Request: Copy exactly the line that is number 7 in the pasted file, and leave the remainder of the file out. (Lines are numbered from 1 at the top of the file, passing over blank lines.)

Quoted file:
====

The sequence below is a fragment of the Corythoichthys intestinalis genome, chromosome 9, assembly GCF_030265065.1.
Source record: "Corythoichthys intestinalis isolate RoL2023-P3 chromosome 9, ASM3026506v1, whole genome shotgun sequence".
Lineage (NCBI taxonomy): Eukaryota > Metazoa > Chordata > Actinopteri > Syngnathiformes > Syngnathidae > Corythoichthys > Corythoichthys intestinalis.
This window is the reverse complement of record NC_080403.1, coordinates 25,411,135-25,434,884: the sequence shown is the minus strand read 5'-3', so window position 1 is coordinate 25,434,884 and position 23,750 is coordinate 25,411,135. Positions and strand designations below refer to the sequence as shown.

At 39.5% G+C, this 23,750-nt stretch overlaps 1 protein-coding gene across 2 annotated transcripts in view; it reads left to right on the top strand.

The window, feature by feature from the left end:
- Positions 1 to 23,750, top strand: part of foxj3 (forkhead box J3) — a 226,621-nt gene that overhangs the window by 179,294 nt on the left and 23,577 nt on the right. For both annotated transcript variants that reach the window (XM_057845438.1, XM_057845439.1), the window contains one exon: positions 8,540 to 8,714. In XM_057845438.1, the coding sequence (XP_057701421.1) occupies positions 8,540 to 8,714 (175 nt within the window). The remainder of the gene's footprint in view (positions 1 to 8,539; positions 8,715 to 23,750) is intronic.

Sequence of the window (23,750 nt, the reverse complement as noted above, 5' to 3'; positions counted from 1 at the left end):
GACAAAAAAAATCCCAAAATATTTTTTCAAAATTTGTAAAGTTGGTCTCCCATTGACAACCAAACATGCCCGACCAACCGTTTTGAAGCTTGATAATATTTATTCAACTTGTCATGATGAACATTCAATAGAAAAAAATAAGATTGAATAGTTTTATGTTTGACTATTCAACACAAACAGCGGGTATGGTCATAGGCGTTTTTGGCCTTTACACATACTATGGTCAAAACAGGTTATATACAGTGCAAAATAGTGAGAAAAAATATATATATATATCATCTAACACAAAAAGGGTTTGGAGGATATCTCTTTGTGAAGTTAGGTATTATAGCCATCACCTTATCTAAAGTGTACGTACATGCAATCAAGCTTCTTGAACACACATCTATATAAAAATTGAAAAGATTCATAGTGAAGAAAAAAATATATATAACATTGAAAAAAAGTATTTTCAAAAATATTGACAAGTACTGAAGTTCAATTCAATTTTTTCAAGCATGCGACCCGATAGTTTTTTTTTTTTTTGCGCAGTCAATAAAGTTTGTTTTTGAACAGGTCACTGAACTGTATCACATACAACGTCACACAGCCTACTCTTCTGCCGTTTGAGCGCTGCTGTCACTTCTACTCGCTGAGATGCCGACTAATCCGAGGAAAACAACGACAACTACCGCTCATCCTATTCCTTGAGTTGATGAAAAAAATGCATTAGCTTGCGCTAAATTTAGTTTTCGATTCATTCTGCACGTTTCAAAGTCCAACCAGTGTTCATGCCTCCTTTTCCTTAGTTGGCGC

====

- Positions 1 to 23,750, top strand: part of foxj3 (forkhead box J3) — a 226,621-nt gene that overhangs the window by 179,294 nt on the left and 23,577 nt on the right. For both annotated transcript variants that reach the window (XM_057845438.1, XM_057845439.1), the window contains one exon: positions 8,540 to 8,714. In XM_057845438.1, the coding sequence (XP_057701421.1) occupies positions 8,540 to 8,714 (175 nt within the window). The remainder of the gene's footprint in view (positions 1 to 8,539; positions 8,715 to 23,750) is intronic.